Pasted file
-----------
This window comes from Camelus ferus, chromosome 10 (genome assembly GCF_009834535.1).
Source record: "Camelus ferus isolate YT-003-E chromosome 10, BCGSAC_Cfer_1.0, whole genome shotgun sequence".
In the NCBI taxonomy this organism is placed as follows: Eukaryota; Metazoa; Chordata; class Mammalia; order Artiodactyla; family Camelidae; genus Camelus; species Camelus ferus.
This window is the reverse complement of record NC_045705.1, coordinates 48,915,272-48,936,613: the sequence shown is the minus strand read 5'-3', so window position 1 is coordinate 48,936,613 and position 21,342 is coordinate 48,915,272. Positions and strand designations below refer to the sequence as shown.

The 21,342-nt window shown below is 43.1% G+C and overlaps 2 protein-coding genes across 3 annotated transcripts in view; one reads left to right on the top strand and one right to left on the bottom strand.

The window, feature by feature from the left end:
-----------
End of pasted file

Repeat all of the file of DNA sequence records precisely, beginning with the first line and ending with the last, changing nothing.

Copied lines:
This window comes from Camelus ferus, chromosome 10 (genome assembly GCF_009834535.1).
Source record: "Camelus ferus isolate YT-003-E chromosome 10, BCGSAC_Cfer_1.0, whole genome shotgun sequence".
In the NCBI taxonomy this organism is placed as follows: Eukaryota; Metazoa; Chordata; class Mammalia; order Artiodactyla; family Camelidae; genus Camelus; species Camelus ferus.
This window is the reverse complement of record NC_045705.1, coordinates 48,915,272-48,936,613: the sequence shown is the minus strand read 5'-3', so window position 1 is coordinate 48,936,613 and position 21,342 is coordinate 48,915,272. Positions and strand designations below refer to the sequence as shown.

The 21,342-nt window shown below is 43.1% G+C and overlaps 2 protein-coding genes across 3 annotated transcripts in view; one reads left to right on the top strand and one right to left on the bottom strand.

The window, feature by feature from the left end: